Increases in income inequality in the U.S. over the past quarter century have been well documented (Murphy and Welch, 1992; Karoly, 1992; Freeman, 1997; Levy and Murnane, 1992; Katz and Autor, 1999). There have been three main facts to which everyone agrees. Income and wage inequality increased in the 1980s, stabilized in the late 1980s and early 1990s, then it began to increase until the late 1990s when it once again stabilized (Freeman, 1997; Lee, 1999). Generally, the workers who fared the worst in these changes were those who did not finish high school. They saw their wages relative to college graduates slip by at least 30% (Freeman, 1997, Lee, 1999; Mishel, et. al., 2001). Finally, women generally saw their situation improve relative to men over the period (Karoly, 1992; Freeman, 1997). From the data, it appears as if low skilled men suffered the brunt of these changes (Lee, 1999).
There has been a lively theoretical and empirical debate over the causes of these changes (for some review articles, Topel, 1997; Fortin and Lemieux, 1997). Some have concluded that most of the change was caused by the increase in demand for skilled labor caused by technological change (Katz and Murphy, 1987; Bresnahan, et. al, 1999; Krueger, 1993). Others have focused attention on institutional factors, such as the decline in unions and the lack of increase in the minimum wage (Lee, 1999; Freeman, 1997; Card, 1992). Still others have tried to examine how the continuing shift from manufacturing to services and the increased exposure to world markets has helped skilled workers and hurt unskilled workers (Freeman, 1997; Bluestone and Harrison, 1986). Finally, some have focused on how immigration patterns have depressed the wages of 3 low skill workers (Borjas, 1998). This debate turns very much on how one measures these factors and their effects.
A related debate concerns how work and jobs have changed in the past 25 years. Many observers argue that during the 1980s, the employment relation in the U.S. began to change for all workers (for example, Osterman, 1999; Harrison, 1999; Gordon, 2000; Pfeffer and Baran, 1988; Blair and Kochan, 2000). Firms began to redefine who their core workers were. They began to downsize, outsource, and employ more contract workers. This made workers generally more insecure, and as we will show, dissatisfied with work. This paper will review the literature on this subject and try to link these changes to shifts in income inequality.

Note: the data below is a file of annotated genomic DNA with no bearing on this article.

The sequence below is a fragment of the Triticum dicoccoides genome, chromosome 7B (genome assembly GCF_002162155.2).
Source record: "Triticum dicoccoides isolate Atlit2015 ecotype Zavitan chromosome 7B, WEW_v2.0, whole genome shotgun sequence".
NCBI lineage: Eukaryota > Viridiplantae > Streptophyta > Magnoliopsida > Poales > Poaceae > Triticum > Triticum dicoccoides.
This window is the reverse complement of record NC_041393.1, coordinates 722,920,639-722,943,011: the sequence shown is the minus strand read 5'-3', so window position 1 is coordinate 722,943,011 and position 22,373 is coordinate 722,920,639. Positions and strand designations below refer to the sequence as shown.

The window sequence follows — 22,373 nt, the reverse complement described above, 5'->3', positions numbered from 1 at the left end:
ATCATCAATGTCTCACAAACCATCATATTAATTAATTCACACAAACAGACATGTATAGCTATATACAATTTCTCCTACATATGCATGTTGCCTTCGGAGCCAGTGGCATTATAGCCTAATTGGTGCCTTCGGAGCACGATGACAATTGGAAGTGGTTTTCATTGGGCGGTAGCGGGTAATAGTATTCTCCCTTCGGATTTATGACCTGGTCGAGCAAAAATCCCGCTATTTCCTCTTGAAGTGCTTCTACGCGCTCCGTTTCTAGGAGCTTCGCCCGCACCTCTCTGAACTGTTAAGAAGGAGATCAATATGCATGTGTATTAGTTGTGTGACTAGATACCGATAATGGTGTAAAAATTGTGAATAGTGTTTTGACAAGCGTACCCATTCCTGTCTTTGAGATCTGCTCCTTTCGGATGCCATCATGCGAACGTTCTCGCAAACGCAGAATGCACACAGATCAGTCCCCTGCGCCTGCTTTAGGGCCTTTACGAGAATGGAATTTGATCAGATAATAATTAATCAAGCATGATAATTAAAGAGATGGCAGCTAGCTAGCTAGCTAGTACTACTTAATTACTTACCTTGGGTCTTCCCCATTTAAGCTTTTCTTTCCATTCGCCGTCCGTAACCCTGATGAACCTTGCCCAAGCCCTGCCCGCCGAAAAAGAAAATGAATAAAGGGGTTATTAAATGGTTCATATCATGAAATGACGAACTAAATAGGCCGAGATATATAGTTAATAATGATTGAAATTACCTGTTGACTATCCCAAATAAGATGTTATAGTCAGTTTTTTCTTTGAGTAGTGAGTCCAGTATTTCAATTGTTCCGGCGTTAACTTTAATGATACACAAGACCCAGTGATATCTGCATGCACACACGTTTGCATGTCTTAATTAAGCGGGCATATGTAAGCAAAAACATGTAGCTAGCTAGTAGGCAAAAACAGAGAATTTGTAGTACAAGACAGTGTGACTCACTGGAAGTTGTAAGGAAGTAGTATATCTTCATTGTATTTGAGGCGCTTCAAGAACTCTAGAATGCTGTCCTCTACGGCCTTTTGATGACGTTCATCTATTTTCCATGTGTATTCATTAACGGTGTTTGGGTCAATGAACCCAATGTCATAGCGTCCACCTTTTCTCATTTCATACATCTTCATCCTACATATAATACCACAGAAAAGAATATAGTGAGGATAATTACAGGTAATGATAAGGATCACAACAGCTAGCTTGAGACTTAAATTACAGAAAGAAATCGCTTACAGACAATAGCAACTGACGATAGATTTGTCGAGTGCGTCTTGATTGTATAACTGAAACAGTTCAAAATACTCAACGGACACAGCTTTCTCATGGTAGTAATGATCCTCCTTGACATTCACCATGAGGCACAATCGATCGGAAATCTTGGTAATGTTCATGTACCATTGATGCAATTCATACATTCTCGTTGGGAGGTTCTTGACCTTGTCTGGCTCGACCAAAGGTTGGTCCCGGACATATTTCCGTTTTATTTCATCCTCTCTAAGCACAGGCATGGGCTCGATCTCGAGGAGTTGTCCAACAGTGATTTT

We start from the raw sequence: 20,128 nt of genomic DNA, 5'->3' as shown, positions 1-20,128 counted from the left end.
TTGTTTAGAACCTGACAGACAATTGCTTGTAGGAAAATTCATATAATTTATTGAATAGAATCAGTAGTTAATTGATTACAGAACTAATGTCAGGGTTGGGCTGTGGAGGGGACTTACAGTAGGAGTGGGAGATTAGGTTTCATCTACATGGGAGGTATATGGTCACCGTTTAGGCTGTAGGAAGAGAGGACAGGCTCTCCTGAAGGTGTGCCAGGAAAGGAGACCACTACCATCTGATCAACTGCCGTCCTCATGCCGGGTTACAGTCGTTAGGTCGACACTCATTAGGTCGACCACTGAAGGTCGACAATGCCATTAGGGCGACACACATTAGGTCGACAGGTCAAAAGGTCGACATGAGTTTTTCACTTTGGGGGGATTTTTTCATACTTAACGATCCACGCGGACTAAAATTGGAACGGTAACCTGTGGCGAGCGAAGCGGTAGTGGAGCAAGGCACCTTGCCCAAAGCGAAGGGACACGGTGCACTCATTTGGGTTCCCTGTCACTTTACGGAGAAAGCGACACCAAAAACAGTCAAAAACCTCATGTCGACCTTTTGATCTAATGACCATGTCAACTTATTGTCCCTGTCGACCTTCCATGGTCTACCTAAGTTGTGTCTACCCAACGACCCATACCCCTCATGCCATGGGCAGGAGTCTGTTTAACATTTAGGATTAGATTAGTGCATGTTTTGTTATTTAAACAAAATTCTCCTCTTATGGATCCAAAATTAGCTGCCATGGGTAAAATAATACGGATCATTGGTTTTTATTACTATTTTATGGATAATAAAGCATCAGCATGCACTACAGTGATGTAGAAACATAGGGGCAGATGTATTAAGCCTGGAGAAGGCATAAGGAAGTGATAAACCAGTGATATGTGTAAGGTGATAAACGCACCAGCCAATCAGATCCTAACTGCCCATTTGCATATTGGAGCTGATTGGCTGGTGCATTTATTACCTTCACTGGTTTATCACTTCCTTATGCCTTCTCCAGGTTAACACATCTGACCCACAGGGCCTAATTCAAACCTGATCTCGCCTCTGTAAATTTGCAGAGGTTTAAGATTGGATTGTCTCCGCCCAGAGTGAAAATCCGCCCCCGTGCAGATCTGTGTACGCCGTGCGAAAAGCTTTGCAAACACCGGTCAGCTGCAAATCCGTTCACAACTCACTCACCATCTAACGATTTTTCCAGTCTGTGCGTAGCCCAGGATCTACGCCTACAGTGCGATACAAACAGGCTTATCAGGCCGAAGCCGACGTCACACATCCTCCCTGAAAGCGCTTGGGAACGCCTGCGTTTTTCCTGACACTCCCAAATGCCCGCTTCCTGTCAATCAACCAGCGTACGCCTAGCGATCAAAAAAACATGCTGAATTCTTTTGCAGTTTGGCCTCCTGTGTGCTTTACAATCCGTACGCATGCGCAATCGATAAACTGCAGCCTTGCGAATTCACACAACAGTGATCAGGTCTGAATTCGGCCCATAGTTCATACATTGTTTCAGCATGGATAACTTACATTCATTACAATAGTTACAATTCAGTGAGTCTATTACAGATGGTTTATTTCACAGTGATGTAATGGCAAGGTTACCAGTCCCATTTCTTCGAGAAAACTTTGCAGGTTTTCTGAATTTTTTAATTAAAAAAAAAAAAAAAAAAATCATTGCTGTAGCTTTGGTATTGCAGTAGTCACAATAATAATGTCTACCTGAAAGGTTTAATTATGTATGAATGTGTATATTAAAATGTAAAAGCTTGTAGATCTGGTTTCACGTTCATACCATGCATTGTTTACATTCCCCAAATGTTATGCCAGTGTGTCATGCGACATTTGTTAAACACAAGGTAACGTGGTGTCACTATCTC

We will provide descriptive evidence consistent with the view that work changed as income became more unequally distributed. The literature shows very clearly that not only did workers on the bottom of the skill distribution fare poorly in terms of losing ground on wages, they also had less safe working conditions, found themselves working less regular shifts, had fewer benefits such as pensions and health care, and lower job security and job satisfaction. In essence, the increases in wage inequality were accompanied by a growing insecuritization of work for those at the bottom. The evidence is somewhat different for those at the top. While they experienced more insecurity at work as well, they also benefited from the changes in employment relations. Their benefits remained more stable. For those whose incomes went up the most, there was an increase in job satisfaction and an increased sense of efficacy at work. Those with the highest incomes also had increased hours of work which they appear to mostly enjoy. Work has become more intense for all. But, those at the top have had more opportunities to enjoy work while those at the bottom have seen their work lives grow more insecure.
Our review has the following structure. First, we consider more carefully the argument about what has changed in the employment relations of various groups of workers in the past 25 years. Then, we consider the evidence that tries and measures those changes. We will explicitly try and link these changes to changes in income inequality wherever possible. Finally, we will consider what research is implied by our review.